Exaggeration as Environmentalism


Sadly, environmental activists exaggerate a million times more than folks who are not environmental activists. –Dave

Climate change is happening, humans are causing it, and I think this is perhaps the most serious environmental issue facing us. — Bill Nye

This map appears on Grist, an environmental website which is actually quite well done. I disagree with a lot of things I read, but it is usually pretty intelligent stuff. Not so, today. Today they show this “terrifying map” of wildfires and encourage readers to zoom in.   My first picture is how the map looks initially in the article.

Mourn, my friends for regular reader D. Edgren, who apparently has been consumed by flames, along with the entire state of Alaska.

FIRES

Okay. Just Kidding. When you zoom into Alaska, you immediately see that the entire state is not on fire. It has been a terrible year for fires, but wildfires not near property or people usually are left to burn in Alaska. The west is in a drought, and dry conditions lead to wildfires.
Remember of course that every natural phenomenon including floods, droughts, hurricanes and even earthquakes have been “tied” to Global Climate Change.

FIRES

The letter “E” is almost gone!

Back to the animated map. Drag it to New Mexico and scroll in, until you see a wildfire covering the “E” in New. The fire looks huge. It covers less than 700 acres. A big fire, but Arizona is almost 73 million acres in size.


Remind yourself that sometimes environmentalists exaggerate, and they misuse visuals to make their point.  Those little fire icons seem to be the same size — no matter how much I zoom in.

I first saw this in Lake Placid, New York. I was a reporter up there when some environmental group complained that the intrusion of man has started to destroy the scenic vistas. In 1991 an environmental conservation group published a special report on the loss of scenic vistas. The Adirondack Park is a 6 million acre patchwork of public and private lands with towns and highways. The Adirondack Council is just one of many groups lobbying greater government control over private land.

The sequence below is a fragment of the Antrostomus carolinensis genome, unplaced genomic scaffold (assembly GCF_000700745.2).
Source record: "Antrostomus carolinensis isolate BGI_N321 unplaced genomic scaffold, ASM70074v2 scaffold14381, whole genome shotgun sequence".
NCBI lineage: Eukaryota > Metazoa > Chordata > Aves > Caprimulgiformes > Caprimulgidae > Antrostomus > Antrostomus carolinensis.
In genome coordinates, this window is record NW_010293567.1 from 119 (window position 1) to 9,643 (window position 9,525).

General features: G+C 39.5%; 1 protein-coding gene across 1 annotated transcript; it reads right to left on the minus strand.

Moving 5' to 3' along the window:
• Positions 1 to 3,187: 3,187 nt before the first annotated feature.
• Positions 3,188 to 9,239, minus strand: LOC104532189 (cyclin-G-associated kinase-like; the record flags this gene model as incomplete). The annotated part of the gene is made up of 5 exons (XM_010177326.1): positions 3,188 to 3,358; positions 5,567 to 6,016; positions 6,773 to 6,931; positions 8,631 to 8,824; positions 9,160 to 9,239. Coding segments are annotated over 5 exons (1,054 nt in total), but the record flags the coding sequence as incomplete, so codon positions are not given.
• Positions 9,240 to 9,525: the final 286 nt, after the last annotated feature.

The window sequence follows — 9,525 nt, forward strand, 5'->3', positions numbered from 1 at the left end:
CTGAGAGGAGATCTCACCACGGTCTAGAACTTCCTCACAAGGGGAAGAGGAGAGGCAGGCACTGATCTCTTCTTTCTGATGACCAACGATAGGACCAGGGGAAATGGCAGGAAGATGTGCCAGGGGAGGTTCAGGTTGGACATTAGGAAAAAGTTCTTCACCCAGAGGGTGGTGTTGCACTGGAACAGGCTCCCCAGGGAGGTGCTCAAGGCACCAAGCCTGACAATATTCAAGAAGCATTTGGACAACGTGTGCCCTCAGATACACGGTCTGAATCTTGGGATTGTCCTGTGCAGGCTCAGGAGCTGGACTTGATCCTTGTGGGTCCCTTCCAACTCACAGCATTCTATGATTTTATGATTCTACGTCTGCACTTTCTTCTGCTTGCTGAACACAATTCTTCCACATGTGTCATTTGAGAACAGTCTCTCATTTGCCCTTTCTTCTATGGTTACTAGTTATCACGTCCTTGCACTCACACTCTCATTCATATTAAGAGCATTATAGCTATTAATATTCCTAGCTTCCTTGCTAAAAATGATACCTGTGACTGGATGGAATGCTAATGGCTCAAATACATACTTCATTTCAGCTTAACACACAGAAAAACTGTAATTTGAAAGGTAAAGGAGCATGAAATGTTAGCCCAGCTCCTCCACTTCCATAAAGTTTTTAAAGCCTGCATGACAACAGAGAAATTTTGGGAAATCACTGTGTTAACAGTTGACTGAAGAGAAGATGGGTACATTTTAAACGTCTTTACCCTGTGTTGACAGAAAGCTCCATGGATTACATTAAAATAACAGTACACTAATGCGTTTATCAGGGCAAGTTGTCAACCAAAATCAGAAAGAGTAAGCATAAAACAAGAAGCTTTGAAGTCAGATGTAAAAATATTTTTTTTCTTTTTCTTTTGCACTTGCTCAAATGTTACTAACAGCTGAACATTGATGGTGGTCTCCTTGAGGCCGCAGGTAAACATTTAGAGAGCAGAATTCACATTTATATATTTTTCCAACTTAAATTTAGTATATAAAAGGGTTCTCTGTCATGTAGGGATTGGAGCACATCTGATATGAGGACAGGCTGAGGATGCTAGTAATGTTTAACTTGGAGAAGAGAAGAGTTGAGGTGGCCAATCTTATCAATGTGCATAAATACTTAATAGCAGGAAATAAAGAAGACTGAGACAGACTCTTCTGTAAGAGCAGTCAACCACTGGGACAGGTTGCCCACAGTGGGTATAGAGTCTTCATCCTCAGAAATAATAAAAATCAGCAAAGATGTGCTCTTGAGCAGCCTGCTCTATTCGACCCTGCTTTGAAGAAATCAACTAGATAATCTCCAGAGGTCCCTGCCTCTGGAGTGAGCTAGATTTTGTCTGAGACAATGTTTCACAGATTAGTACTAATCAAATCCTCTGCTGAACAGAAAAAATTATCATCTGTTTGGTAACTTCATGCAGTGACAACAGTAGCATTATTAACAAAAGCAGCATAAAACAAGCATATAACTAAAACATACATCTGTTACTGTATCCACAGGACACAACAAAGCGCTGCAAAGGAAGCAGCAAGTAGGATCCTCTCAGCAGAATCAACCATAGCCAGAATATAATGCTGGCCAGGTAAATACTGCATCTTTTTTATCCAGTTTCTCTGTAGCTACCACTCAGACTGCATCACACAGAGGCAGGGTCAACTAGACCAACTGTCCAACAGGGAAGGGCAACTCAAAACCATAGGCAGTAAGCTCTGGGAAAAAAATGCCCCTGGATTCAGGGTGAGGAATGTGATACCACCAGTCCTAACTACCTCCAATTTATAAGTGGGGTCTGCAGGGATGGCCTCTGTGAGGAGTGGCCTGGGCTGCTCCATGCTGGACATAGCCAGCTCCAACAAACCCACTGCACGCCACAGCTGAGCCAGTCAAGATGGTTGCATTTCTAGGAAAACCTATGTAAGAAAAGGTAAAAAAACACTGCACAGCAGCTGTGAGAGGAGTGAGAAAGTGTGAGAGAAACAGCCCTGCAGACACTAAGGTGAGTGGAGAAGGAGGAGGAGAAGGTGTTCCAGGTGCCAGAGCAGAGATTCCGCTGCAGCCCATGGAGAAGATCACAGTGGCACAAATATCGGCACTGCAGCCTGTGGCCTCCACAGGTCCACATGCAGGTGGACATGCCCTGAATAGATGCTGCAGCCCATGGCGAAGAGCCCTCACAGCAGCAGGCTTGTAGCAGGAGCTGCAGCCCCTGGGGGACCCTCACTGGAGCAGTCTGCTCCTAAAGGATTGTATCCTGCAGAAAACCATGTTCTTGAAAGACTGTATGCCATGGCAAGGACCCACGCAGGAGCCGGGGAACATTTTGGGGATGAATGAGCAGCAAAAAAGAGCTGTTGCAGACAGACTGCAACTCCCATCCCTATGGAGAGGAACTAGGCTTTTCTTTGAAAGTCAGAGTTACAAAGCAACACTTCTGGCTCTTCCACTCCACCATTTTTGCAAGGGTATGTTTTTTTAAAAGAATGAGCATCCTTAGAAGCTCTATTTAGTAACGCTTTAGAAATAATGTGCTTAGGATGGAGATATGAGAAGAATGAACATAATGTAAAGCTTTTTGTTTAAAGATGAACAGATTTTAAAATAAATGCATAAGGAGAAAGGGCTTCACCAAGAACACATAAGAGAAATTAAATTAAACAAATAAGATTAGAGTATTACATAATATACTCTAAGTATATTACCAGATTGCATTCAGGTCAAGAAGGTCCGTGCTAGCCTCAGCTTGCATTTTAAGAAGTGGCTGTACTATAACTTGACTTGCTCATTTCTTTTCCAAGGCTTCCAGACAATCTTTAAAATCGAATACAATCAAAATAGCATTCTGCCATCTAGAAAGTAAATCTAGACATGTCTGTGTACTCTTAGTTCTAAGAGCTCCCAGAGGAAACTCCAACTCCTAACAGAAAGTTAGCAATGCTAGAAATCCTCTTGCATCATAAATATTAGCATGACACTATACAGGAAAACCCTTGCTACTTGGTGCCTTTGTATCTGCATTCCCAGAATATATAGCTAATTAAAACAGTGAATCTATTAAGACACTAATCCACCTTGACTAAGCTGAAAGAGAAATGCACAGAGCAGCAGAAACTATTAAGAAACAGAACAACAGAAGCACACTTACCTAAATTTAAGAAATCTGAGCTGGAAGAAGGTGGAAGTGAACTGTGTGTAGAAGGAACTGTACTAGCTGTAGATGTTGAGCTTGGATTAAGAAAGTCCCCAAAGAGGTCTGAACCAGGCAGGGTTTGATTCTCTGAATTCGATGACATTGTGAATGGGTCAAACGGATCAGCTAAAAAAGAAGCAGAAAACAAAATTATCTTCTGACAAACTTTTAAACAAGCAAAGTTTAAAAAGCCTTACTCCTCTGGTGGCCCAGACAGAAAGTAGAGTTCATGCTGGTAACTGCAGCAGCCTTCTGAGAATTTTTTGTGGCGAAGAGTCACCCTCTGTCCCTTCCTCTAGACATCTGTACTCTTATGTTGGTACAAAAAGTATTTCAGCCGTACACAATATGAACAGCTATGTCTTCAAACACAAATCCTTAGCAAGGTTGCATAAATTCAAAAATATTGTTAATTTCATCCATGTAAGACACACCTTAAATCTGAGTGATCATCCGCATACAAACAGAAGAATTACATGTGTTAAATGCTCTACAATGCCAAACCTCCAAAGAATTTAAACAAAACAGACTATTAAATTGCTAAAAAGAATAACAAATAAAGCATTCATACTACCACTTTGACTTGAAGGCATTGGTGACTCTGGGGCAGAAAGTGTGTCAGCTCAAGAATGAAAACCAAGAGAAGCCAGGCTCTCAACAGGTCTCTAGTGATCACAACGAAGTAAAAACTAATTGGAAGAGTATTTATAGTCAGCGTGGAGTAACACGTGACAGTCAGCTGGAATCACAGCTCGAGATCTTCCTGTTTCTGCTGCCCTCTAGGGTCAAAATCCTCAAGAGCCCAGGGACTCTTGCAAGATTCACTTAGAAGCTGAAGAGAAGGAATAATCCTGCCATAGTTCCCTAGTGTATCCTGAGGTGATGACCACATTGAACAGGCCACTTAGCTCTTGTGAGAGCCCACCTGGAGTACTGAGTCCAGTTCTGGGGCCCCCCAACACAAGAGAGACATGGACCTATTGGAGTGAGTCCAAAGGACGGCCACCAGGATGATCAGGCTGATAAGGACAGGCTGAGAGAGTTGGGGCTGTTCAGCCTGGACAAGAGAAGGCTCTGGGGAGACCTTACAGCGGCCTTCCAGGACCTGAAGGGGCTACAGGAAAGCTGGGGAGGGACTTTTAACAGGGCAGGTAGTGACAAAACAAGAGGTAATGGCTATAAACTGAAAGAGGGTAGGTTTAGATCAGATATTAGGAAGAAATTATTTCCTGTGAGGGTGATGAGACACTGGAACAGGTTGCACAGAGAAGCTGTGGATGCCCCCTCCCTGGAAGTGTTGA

If you wanted to study the collusion between environmental NGOs and official government entities you could learn a lot studying the Adirondacks.

Here’s a picture from the 1991 report, Courtesy of the Adirondack Council:

Viking Lake Placid Adirondack Council 1991

Wow. That Viking is certainly blocking the view to Whiteface Mountain, right?
Guess again. In order to take that picture from that angle, you’d have to be on private property far off the road. Yes the Viking is sort of out of place in the mountains, but he was in town, in a mini-golf course if my memory is correct.

NYLAKviking_comstock
The view behind him is actually pretty dull in real life, from the road. According to roadsideamerica.com, he’s no longer there. He was a victim of economics, not environmentalists.
Sadly, environmental activists exaggerate a million times more than folks who are not environmental activists. The rest of us have to try to win an argument without exaggerating our data. Yes, I’m talking to you, Man-Made Climate Guys.
The Grist fire post ends, as most environmentalist stuff does: With a slap at regular folks.  I’ll let them have the last snark:

Better grab your face mask, West Coast: You’re on fire. Don’t worry about Florida, however — that’s just what happens when you mix hairspray and Pall Malls.

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3 Responses to Exaggeration as Environmentalism

  1. D. Edgren says:

    Eeeeeeek. I’m melting! Melting!

    Like

  2. Gus Bailey says:

    Sadly, environmental activists exaggerate a million times more than folks who are not environmental activists. –Dave

    Setting the bar?

    Like

  3. Pingback: Saturday Morning Reruns | Dave Alexander & Company — Ukuleledave and David Edgren

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